The Supreme Court on Tuesday admitted the income tax department’s appeal questioning its settlement commission’s (the Income Tax Settlement Commission) powers to entertain cases related to black money in foreign countries held by NRIs.
British Virgin Islands firm Overseas Pearl (OPL), belonging to UAE residents Vimal K Patel, Samir K Patel and Mehul K Patel, was named in the 2016 Panama papers expose. The three brothers are also the promoters of Vadodara-based Banco Products, the parent company of OPL. The assessees never disclosed any foreign income or asset, including foreign bank accounts, in their tax returns though they were tax residents in India from 2005-06 to 2013-14, according to the department.
Challenging the Gujarat High Court’s judgment that upheld the jurisdiction of the Income Tax Settlement Commission to entertain the case of black money in foreign countries held by Patels, the I-T department told the apex court that the Commission lacked jurisdiction over the matters where proceedings were initiated under the Black Money (Undisclosed Foreign Income and Assets) and Imposition of Tax Act, 2015.
A Bench led by justice DY Chandrachud issued notice to the settlement commission and the three Patel brothers on the I-T’s plea alleging that Patels being the owners of the firm were liable to action under the 2015 Act, and the Commission had no power to settle the issue as the black money law bars it from settling the matter under the I-T Act.
It said that the Black Money Act being a special legislation would prevail over the I-T Act for the purpose of assessment of undisclosed-foreign income and assets. “As far as domestic income and assets are concerned, it is the I-T authorities who have the jurisdiction; however, in case of undisclosed foreign income or assets, it is the authorities appointed under the Black Money Act who have the jurisdiction,” the appeal stated.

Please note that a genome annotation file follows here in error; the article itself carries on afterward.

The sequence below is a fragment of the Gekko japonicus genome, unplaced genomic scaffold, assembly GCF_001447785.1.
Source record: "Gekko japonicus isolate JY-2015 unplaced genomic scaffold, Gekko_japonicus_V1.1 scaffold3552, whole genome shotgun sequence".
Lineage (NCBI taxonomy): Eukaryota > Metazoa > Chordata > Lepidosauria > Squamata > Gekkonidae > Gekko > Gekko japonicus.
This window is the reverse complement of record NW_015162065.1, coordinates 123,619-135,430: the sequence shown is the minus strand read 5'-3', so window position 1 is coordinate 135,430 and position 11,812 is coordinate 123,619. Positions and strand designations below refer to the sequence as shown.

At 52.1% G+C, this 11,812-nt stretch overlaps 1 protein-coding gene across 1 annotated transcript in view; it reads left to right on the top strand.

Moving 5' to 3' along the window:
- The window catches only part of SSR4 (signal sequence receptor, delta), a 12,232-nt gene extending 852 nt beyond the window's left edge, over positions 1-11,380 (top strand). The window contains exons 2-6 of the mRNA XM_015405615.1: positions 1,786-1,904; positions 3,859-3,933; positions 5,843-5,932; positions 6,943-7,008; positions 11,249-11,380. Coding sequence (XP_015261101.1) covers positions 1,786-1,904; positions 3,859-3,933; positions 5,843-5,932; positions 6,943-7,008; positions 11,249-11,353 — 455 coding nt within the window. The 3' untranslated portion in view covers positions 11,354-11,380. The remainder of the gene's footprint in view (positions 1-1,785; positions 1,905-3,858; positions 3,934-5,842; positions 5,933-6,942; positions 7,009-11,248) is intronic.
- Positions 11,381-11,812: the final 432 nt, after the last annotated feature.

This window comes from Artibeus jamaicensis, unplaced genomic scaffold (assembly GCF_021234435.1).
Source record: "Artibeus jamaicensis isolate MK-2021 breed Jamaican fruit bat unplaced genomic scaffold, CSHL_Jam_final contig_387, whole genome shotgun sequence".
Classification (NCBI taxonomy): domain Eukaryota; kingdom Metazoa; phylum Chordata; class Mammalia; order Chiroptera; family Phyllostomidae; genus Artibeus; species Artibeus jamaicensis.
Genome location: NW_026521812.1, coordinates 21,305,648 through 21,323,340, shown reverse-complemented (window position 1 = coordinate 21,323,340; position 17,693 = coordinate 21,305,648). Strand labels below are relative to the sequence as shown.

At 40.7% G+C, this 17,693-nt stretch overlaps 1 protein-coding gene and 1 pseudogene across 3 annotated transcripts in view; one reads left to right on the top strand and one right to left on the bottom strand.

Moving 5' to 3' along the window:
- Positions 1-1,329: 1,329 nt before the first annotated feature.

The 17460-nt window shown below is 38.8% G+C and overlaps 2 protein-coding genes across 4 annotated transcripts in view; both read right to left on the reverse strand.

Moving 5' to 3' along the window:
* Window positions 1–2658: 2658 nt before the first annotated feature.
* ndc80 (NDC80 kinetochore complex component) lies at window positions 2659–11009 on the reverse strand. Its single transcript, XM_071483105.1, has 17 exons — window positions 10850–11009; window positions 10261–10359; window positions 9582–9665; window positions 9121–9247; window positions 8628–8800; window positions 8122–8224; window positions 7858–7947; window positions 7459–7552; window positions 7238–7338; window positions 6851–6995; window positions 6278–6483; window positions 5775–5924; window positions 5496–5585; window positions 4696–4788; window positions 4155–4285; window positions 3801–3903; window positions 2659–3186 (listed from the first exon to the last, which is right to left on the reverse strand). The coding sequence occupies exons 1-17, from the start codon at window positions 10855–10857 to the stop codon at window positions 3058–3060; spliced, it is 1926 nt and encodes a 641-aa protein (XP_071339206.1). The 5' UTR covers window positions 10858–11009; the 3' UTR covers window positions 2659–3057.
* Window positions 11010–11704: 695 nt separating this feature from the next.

“The HC has also failed to appreciate that the legislature specifically intended for retrospective applicability of the amendment by “providing that the amendments shall be applicable with effect from July 1, 2015, which is the date of coming into force of the Black Money Act”, it said.
The department had raided the premises of Banco Products in 2016 and while the search and seizure operations were under way, Patels moved the Commission disclosing more than Rs 100 crore lying in various countries, including Singapore, Zurich and Dubai. They later disclosed additional income and offered to pay tax on more than Rs 129.1 crore of undisclosed money before the Commission in July 2017. In January 2019, the Commission ordered the owners to pay the department within a year in four instalments. On appeal, the HC dismissed the Revenue’s appeal against its Settlement Commission’s order.
SC admits I-T appeal challenging settlement commission’s powers
The department said that the HC had failed to appreciate that the proceedings under Black Money were still pending in case of all the three assesses while deciding that the retrospective amendment made in section 2(2) of the Black Money Act will not affect its case as their proceedings have already attained finality under the I-T laws.